June 2, 2011

Outdoor Corner

by Chris Feeney

I apologize in advance to those of you who are not baseball fans. I may get a little technical in my discussion in this week's editorial, revealing myself as a nut for America's pastime.

I've been a baseball fan for as long as I can remember, and most of you hecklers out there also know that I am a fan of the loveable losers from Chicago's north side, the Cubs.

I'm heading to St. Louis this weekend to take in a contest in one of the game's greatest rivalries, the Cubs vs. the Cardinals.

I've been a bit spoiled this summer. Last weekend I was a guest at Royals stadium to watch the I-70 Showdown between the in-state rivals as baseball opened up its interleague schedule.

I have to say I was a bit embarrassed for the hometown squad. While the Royals took the field in their powder blue uniforms, the near packed house was far-more visibly red in color. I'm certain than not all of those Cardinal fans made the drive over from St. Louis. I suspect with the hard times the Royals franchise has fallen on (maybe that's why I like them better than the Cardinals - they're like my American League Cubs?) many KC residents have swung their allegiances to the more successful Cardinals.

But here's where my baseball geekiness comes into play. I'm gonna go out on a limb and say that over the next several years, the Royals may stop that flight of former fans and rebuild their support base in Kansas City. With the uncertainty of St. Louis's roster future with the pending free agency of top players Albert Pujols and Chris Carpenter, it may even go as far as to see an increase of powder blues when the Royals travel to St. Louis.

The reason for hope in Kansas City comes from the farm system. Nope, the Royals are not growing traditional crops, but instead are producing the game's best young talent, according to Baseball America, the sport's top authority on minor league baseball.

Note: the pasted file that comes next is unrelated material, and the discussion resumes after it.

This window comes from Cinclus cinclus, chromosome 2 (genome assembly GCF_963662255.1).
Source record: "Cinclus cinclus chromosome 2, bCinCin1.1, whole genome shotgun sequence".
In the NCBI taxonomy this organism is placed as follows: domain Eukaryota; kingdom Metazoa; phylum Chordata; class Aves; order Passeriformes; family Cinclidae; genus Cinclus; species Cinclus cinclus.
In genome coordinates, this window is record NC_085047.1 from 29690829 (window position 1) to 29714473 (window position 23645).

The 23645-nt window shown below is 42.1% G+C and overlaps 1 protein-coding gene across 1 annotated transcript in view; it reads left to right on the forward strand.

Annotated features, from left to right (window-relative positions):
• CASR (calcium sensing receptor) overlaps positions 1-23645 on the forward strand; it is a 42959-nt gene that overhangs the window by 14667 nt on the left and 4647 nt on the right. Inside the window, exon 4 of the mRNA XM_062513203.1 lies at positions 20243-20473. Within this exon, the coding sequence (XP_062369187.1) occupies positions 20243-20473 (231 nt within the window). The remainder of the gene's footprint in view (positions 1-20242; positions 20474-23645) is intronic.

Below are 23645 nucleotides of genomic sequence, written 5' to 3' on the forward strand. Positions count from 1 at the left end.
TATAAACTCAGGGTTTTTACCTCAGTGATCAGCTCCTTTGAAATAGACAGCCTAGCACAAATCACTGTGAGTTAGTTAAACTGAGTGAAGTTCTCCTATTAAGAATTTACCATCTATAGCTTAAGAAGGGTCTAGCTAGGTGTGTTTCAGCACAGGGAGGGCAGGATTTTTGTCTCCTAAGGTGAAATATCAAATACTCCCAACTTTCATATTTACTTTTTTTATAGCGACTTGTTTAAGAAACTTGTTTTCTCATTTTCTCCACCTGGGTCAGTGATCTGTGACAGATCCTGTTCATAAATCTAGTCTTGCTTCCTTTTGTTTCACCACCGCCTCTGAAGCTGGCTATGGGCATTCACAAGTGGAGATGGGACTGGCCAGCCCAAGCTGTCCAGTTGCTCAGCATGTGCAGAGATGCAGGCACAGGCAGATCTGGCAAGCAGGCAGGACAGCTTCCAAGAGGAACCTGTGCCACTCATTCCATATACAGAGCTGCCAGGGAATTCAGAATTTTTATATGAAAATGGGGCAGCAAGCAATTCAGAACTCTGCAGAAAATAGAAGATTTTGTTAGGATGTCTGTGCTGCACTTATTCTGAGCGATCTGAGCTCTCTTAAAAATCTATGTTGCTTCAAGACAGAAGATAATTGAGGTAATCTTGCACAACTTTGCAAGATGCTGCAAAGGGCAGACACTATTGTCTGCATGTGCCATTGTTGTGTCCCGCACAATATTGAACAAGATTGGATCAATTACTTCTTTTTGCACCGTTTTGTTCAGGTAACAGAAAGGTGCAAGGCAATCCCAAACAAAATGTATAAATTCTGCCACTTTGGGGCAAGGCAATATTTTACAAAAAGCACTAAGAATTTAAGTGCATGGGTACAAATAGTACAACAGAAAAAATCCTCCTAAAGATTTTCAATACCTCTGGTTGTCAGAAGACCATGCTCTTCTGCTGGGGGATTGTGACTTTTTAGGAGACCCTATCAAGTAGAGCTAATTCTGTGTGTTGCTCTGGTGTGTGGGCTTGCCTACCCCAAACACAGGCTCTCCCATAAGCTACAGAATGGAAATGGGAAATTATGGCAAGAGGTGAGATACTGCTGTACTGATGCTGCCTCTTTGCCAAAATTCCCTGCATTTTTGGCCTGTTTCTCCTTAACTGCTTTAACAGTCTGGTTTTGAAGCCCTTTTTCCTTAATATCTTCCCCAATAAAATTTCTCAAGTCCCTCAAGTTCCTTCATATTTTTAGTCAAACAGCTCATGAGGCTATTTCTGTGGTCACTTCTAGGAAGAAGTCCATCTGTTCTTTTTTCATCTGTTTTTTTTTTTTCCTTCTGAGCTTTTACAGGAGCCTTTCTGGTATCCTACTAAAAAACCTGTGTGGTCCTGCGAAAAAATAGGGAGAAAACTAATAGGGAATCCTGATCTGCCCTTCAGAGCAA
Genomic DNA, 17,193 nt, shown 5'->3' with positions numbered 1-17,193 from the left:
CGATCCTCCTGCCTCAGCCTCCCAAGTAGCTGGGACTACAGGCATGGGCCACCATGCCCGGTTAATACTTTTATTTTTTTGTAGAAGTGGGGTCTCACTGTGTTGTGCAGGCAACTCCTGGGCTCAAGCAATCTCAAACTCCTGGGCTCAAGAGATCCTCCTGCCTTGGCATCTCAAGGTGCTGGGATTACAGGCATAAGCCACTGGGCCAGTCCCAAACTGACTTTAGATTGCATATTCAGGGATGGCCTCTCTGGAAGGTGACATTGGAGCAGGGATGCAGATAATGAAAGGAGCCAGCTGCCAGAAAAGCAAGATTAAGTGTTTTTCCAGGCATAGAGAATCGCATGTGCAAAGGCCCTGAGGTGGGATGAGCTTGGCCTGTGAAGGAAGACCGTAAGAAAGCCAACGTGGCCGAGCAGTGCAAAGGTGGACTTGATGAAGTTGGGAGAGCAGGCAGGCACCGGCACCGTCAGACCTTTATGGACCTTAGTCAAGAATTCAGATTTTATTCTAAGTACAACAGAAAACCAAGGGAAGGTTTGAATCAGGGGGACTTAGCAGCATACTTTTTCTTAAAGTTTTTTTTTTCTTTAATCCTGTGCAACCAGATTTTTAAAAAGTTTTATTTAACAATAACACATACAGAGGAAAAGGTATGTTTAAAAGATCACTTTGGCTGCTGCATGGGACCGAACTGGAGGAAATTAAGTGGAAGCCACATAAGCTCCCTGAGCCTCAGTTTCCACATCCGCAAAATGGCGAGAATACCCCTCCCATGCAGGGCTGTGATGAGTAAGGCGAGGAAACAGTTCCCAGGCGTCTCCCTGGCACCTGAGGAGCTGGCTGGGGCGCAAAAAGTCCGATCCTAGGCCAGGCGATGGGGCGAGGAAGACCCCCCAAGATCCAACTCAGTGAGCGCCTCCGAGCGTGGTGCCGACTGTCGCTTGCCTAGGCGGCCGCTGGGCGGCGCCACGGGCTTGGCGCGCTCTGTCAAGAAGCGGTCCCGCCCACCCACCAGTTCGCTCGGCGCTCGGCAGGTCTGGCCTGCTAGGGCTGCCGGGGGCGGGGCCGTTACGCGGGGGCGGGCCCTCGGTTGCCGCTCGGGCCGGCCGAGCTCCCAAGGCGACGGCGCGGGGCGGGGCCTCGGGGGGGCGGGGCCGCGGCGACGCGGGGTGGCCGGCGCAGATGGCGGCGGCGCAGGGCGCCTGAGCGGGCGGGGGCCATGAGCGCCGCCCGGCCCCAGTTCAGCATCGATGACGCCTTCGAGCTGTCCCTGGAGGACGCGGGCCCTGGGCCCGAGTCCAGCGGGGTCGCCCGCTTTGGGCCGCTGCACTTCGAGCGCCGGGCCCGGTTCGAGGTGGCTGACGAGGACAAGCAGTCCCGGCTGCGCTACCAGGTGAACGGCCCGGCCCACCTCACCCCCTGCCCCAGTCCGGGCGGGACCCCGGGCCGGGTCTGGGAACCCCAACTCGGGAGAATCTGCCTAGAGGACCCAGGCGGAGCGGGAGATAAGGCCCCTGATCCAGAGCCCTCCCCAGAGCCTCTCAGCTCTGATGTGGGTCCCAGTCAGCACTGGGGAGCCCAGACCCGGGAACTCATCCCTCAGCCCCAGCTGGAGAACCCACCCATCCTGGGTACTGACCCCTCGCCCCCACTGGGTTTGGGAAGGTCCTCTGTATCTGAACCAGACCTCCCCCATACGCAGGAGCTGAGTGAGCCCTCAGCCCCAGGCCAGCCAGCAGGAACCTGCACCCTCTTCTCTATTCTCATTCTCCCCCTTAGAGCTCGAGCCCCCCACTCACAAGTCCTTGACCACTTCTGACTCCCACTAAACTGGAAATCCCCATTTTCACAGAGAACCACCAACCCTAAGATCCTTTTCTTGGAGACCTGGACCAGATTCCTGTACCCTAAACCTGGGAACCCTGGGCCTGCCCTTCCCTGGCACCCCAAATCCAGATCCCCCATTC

I was able to see one of the newest Royals, first baseman Eric Hosmer, who was called up to the big league club earlier this season. Top left-handed pitcher Danny Duffy also has got the call this year. But those are just two of the nine prospects the Royals placed on Baseball America's list of the games 100 best future stars. That is the most ever by any organization in baseball.

Third baseman Mike Moustakas likely will be joining Hosmer and Duffy in Kansas City soon. He should team with Hosmer to give the Royals two big bats in the middle of the lineup for years to come. Outfielder Wil Meyers, a converted catcher, is the third top bat on the horizon for Royals fans. The three hitters were ranked among the top 10 prospects in baseball heading into the 2011 season.

Duffy tops an embarrassment of riches for Kansas City, as the team has four highly touted left handed pitchers, which is hard to come by in the big leagues. John Lamb, Mike Montgomery, and Chris Dwyer give the team four highly regarded southpaws. Lamb and Montgomery were both ranked by Baseball America among the top 20 prospects in the game, meaning Kansas City, one of 28 MLB teams, has 20% of the game's brightest future stars.

Rounding out the future stars KC hopes to witness in the coming years are former first round pick, shortstop Christian Colon, and right handed pitcher Jake Odorizzi, the top player received in the off season deal that sent former Cy Young Award winner Zack Greinke to Milwaukee.

While not all prospects pan out for the big league squad, it is at least a huge ray of hope for Royals fans and those folks who sell the blue jerseys in Kansas City.

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